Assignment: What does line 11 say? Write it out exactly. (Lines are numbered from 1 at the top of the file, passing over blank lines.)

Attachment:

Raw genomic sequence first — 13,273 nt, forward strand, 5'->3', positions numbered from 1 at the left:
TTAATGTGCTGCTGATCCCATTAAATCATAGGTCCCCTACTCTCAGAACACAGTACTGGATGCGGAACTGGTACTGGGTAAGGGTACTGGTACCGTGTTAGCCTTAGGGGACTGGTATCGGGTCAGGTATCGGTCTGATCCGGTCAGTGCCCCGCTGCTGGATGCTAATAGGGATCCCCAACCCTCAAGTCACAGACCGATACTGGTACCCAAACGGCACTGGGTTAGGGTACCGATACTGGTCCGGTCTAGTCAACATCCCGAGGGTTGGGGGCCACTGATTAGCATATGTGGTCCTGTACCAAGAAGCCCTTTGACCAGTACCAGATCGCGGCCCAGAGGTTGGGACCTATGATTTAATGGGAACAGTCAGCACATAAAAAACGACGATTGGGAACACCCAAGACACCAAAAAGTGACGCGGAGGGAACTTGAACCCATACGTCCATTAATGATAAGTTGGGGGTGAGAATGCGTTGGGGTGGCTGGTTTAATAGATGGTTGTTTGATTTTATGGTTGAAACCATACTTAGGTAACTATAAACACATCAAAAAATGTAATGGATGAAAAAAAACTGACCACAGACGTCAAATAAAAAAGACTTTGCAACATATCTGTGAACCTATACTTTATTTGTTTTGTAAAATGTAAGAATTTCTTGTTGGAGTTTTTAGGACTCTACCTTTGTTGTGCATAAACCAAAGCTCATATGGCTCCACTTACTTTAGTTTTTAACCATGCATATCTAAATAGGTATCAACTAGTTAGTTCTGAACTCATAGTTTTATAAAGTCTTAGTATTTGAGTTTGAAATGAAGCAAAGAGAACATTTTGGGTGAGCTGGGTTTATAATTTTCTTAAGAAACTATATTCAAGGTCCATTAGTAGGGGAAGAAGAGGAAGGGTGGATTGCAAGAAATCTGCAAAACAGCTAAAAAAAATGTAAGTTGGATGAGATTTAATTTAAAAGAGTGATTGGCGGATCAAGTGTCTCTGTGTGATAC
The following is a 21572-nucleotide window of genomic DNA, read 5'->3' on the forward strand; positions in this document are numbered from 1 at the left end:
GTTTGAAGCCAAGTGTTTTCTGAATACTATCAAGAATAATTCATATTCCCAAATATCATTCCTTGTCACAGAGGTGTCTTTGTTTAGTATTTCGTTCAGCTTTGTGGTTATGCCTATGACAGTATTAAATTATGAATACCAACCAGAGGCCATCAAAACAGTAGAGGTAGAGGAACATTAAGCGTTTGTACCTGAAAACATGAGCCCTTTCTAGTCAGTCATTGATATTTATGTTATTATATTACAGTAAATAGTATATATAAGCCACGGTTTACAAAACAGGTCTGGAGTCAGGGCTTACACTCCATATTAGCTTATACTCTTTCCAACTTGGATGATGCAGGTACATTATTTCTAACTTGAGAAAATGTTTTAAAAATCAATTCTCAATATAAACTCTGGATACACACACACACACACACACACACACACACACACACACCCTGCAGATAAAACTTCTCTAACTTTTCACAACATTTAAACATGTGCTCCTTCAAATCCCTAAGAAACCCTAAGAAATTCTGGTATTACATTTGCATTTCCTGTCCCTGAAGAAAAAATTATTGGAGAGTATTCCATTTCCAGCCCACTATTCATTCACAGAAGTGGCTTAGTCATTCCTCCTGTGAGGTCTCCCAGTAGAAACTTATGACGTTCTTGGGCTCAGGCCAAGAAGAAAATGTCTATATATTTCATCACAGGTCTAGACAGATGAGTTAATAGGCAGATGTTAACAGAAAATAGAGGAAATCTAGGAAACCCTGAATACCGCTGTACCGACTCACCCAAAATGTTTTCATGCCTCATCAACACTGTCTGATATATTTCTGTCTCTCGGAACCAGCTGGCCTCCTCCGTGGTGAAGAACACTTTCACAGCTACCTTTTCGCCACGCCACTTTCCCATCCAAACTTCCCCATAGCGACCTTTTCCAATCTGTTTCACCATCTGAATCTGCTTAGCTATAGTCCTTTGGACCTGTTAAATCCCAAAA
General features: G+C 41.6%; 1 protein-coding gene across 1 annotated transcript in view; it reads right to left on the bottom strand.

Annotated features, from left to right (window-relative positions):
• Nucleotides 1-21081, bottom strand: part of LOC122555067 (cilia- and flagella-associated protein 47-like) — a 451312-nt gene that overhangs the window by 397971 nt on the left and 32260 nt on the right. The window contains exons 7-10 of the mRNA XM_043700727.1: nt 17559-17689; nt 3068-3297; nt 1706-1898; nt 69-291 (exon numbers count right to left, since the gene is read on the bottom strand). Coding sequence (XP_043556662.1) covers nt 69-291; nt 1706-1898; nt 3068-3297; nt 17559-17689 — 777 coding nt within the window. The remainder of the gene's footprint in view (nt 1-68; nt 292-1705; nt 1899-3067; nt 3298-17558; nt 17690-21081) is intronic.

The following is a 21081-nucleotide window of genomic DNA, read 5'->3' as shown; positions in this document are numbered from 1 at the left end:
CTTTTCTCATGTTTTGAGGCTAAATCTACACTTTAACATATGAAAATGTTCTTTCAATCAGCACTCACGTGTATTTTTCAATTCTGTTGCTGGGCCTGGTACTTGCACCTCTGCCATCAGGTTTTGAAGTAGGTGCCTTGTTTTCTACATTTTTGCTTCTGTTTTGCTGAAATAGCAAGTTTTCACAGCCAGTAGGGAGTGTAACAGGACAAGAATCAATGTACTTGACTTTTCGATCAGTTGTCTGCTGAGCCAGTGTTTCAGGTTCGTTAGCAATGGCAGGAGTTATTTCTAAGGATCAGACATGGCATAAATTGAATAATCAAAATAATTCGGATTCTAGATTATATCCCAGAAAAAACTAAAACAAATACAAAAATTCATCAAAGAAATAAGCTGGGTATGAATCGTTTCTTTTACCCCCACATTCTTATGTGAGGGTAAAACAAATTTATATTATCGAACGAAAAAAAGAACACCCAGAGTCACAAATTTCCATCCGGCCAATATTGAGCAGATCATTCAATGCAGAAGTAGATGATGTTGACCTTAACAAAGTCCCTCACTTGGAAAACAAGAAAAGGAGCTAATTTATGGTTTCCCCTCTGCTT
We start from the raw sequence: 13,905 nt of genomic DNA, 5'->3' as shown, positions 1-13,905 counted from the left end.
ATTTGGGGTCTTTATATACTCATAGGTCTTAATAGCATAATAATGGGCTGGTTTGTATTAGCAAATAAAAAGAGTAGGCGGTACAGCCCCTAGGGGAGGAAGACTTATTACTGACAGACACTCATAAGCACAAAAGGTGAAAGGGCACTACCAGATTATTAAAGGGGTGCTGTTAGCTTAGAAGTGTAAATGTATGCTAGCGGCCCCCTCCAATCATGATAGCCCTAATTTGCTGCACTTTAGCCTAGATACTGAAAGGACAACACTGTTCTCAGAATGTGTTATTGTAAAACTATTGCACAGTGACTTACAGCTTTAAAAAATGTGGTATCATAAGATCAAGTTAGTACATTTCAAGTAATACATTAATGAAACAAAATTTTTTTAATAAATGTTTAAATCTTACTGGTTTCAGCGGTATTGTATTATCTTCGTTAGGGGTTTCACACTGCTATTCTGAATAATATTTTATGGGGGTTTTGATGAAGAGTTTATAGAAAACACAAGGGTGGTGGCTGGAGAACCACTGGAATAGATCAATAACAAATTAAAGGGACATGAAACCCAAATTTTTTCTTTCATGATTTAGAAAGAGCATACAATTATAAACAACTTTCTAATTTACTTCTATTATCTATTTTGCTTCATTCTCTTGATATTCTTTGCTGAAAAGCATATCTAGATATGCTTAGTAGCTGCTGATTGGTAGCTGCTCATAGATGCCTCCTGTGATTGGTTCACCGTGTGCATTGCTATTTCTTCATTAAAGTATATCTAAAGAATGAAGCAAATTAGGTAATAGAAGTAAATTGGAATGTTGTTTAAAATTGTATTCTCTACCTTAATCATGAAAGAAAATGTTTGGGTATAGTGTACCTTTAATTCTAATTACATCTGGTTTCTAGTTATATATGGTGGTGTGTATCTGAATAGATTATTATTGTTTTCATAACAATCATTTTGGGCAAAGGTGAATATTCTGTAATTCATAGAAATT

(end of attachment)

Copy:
ATTTGGGGTCTTTATATACTCATAGGTCTTAATAGCATAATAATGGGCTGGTTTGTATTAGCAAATAAAAAGAGTAGGCGGTACAGCCCCTAGGGGAGGAAGACTTATTACTGACAGACACTCATAAGCACAAAAGGTGAAAGGGCACTACCAGATTATTAAAGGGGTGCTGTTAGCTTAGAAGTGTAAATGTATGCTAGCGGCCCCCTCCAATCATGATAGCCCTAATTTGCTGCACTTTAGCCTAGATACTGAAAGGACAACACTGTTCTCAGAATGTGTTATTGTAAAACTATTGCACAGTGACTTACAGCTTTAAAAAATGTGGTATCATAAGATCAAGTTAGTACATTTCAAGTAATACATTAATGAAACAAAATTTTTTTAATAAATGTTTAAATCTTACTGGTTTCAGCGGTATTGTATTATCTTCGTTAGGGGTTTCACACTGCTATTCTGAATAATATTTTATGGGGGTTTTGATGAAGAGTTTATAGAAAACACAAGGGTGGTGGCTGGAGAACCACTGGAATAGATCAATAACAAATTAAAGGGACATGAAACCCAAATTTTTTCTTTCATGATTTAGAAAGAGCATACAATTATAAACAACTTTCTAATTTACTTCTATTATCTATTTTGCTTCATTCTCTTGATATTCTTTGCTGAAAAGCATATCTAGATATGCTTAGTAGCTGCTGATTGGTAGCTGCTCATAGATGCCTCCTGTGATTGGTTCACCGTGTGCATTGCTATTTCTTCATTAAAGTATATCTAAAGAATGAAGCAAATTAGGTAATAGAAGTAAATTGGAATGTTGTTTAAAATTGTATTCTCTACCTTAATCATGAAAGAAAATGTTTGGGTATAGTGTACCTTTAATTCTAATTACATCTGGTTTCTAGTTATATATGGTGGTGTGTATCTGAATAGATTATTATTGTTTTCATAACAATCATTTTGGGCAAAGGTGAATATTCTGTAATTCATAGAAATT